In the Nursery
I’m in what was once a metal and cutlery finishing workshop in the second half of the 19th century, but it is now a gleaming, hi-tech studio and base for two people I regard as being as much a part of Sheffield as the little mesters who first inhabited this building.
They are musicians, and twin brothers, Klive and Nigel Humberstone: the core members and creative force behind In the Nursery.
Such is their world-wide renown, they’ve even been recognised and asked for autographs by baggage handlers in Mexico, yet in their home town they are virtually unknown. All that may be changing, though. To celebrate their Psalter Lane Art College debut performance on June 25th 1981, they are playing a 30th anniversary show at the Memorial Hall.
‘It’s been 10 years since we played as a group in Sheffield. We rarely play live in the UK, other than performing film scores, and this show is going to be very different from those as we’ll be joined by band members Delores on vocals and David on percussion. We know which tracks work well from playing concerts in Europe over the last 10 years, so for example we can put in ‘Mystery’ from 30 years ago next to newer stuff and they sit quite well together, so it’ll be a real mixture spanning the decades.’
Mention of film soundtracks led me to ask them how they had become involved in that aspect of their work, many of which have had their debut performances in Sheffield.
‘We started in 1996 when we provided a soundtrack to the silent film ‘The Cabinet of Dr Caligari’, but even before that people had described our music as cinematic. Round about 1986 we talked to Dave Godin of the Anvil cinema about doing music for films, and although that never happened, we’d written the songs and brought the album ‘Stormhorse’. We let people know it was soundtrack to an imaginary film and that they were invited to make up their own images.’
I pointed out that that was how Brian Eno had described his latest album. ‘Well, he pinched that idea off us then, didn’t he!’.
‘Dr Caligari was such a success, we started up the Optical Music series of CD releases, and from then on we chose films we felt we had a connection with and that we could add our music to. We want to open people’s eyes to films they would never otherwise see. Our music has also been used on trailers for modern films such as Gran Torino, although we don’t get any rolling credit, but it provided us with an income which means we can work independently on other projects.’
As we talked of their past I asked them who influenced them and how their sound had evolved since they started in the early eighties.
‘At the start we were Influenced by the likes of Joy Division and New Order and that all fed into what we were doing at the time, but then we found our own little niche and took on more of their orchestral and symphonic characteristics. When I saw the Halle at the City Hall, I was mesmerised by the timpani and the marching snare. We wanted to use that as a template for our songs where the timpani drove the whole song along, and not just use it to accentuate a crescendo, but to use it throughout.’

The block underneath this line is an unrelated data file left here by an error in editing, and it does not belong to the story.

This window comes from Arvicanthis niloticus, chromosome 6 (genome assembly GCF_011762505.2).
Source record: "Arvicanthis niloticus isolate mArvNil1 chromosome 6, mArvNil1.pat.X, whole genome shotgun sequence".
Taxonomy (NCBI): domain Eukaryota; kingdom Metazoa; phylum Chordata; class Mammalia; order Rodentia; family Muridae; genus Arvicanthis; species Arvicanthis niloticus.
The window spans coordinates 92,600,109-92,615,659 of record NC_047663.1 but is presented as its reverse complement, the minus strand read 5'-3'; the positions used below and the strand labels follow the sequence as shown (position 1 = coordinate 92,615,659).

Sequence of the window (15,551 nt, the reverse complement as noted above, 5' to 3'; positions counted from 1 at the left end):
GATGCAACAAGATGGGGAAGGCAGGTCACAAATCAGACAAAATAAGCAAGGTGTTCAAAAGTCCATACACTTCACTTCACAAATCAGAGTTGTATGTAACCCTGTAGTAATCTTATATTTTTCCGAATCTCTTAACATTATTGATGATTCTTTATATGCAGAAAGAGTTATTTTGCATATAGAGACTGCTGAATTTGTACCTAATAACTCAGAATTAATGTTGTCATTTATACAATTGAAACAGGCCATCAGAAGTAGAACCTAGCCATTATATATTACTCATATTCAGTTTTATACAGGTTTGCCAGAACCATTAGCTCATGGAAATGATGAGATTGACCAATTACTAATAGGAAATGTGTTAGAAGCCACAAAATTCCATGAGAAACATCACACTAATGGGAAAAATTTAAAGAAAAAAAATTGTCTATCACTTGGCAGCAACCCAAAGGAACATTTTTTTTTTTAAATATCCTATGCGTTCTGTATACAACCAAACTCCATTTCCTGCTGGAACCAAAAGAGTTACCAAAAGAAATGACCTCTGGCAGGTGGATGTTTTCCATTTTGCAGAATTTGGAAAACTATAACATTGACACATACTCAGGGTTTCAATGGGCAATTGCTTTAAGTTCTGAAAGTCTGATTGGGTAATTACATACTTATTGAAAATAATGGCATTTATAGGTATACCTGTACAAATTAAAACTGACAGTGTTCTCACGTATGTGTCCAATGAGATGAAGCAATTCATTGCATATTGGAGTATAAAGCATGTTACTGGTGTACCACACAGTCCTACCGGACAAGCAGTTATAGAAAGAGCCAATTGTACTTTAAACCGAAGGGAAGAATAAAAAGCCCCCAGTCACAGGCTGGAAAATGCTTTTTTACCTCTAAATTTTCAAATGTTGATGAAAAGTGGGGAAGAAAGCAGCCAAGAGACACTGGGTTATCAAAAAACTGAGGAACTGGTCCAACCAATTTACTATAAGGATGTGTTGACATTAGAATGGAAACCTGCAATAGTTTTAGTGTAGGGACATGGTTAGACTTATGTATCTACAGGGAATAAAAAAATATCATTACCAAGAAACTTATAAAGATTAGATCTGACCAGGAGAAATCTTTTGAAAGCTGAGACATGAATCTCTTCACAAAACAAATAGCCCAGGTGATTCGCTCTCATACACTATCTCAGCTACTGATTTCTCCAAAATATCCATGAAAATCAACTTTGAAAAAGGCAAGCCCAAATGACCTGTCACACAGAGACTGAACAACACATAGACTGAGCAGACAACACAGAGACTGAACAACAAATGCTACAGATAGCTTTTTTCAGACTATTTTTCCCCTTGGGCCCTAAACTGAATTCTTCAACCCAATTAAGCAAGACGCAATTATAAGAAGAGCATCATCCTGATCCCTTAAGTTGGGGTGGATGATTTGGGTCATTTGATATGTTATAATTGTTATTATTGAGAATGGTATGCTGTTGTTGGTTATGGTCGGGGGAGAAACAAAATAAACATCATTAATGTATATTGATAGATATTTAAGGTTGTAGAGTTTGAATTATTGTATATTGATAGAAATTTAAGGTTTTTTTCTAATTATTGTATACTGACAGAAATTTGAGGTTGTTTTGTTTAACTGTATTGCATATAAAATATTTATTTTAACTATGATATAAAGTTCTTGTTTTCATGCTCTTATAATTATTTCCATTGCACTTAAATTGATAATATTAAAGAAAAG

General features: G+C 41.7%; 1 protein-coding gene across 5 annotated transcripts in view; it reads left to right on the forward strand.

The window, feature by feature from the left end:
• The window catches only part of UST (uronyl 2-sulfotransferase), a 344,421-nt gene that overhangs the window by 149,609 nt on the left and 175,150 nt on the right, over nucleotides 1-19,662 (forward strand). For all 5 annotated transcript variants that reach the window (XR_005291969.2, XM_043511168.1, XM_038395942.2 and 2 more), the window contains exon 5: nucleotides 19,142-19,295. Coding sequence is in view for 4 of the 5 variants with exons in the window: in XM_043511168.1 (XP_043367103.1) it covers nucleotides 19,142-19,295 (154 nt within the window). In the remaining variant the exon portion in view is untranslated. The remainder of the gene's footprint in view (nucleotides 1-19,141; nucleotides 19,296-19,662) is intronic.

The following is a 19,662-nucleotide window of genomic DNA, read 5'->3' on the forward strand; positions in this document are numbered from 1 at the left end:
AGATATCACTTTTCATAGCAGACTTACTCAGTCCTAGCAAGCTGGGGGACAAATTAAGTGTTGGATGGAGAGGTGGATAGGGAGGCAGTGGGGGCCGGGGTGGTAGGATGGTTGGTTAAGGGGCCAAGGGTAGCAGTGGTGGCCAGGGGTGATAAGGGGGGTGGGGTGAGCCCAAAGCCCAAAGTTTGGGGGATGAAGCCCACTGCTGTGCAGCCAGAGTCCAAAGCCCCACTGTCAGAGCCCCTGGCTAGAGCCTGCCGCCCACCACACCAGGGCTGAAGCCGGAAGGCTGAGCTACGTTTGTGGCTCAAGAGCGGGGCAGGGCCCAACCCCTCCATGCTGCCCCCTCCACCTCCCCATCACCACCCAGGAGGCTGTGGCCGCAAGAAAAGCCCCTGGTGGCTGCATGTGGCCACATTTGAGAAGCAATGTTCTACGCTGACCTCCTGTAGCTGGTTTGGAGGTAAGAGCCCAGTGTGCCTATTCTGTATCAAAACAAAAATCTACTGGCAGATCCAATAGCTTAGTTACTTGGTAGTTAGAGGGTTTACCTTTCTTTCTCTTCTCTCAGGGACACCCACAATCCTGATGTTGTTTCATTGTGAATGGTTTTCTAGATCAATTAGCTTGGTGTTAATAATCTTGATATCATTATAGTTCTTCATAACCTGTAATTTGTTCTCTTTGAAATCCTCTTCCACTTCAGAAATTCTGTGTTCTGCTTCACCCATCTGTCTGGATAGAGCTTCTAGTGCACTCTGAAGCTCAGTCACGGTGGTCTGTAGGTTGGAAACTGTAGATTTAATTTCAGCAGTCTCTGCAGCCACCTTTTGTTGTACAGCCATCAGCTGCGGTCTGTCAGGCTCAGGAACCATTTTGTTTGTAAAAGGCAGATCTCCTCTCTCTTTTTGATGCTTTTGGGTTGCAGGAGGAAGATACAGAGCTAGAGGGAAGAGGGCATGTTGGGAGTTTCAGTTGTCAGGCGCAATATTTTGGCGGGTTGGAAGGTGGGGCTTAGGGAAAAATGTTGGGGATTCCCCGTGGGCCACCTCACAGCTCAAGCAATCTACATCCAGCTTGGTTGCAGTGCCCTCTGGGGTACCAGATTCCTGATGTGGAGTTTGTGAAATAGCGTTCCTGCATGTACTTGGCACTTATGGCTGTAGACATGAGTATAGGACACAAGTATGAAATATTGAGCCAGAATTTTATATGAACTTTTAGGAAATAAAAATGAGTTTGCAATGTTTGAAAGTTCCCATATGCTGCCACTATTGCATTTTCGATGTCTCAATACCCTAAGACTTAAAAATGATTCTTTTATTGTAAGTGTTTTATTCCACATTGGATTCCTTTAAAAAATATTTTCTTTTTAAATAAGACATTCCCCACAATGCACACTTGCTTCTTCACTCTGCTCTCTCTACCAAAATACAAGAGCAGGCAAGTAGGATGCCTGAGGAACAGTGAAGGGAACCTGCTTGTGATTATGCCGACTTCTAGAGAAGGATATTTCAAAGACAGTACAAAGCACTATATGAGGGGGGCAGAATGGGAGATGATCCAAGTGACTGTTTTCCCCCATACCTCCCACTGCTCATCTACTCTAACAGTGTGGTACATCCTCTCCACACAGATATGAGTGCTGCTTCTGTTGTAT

How, I wondered, did they become much more successful outside this country?
It’s just the way it’s worked out. Our biggest break was playing in Amsterdam, and in the late eighties we were playing a lot in Germany and became involved with what was called the gothic scene at that time, although we’d never call ourselves gothic. We play to audiences of over 500 when we tour there, more when we play festivals, and we’re playing the Wave Gothic festival, with Clock DVA in June.’
I suggested that if we went onto the street and asked passers-by to name a band from Sheffield, making music since the early eighties, we’d get Heaven 17 or the Human League, but not many people would suggest In The Nursery.
‘This is one of the reasons we’re doing this; we want to raise the awareness a bit of what we do. We’ve never stopped writing and recording, we’ve just kept going. We’ve never relied on our back catalogue and just toured these; we’ve always been producing new work.’
Finally I asked what their plans were for the future.
‘We might do another film soundtrack, perhaps a bit more percussive, involving other musicians, not just the two of us. We did work with Matt Howden from Sieben who played violin to accompany the ‘Secret Edwardians’ film at the Butcher Works. We’ve got loads of archive stuff we keep meaning to put together for release, and we are fortunate to have our own studio space to work in, in the old industrial part of town. It’s difficult to categorise us. I suppose the nearest thing is ‘neo-classical’ whatever that means. People have really got to come and hear it.’
Selected discography: a beginner’s guide
If you’re new to ITN, you might want to try listening to some of their vast back catalogue of around 28 albums, and reflect upon how their unique sound has influenced others over the years.
The obvious starting point would be their brand new studio album, Blind Sound, or their last studio project Era, but you should also have a listen to some of the music composed to accompany films from the silent era.
The Passion of Joan of Arc was given its debut performance in Sheffield Cathedral at Sensoria, and was very moving. Also, try to listen to Man With a Movie Camera.
Venturing further back, I can recommend Groundloop from 2000, and Exhibit which collects together the early years up to 1998. All of them are available from their web site.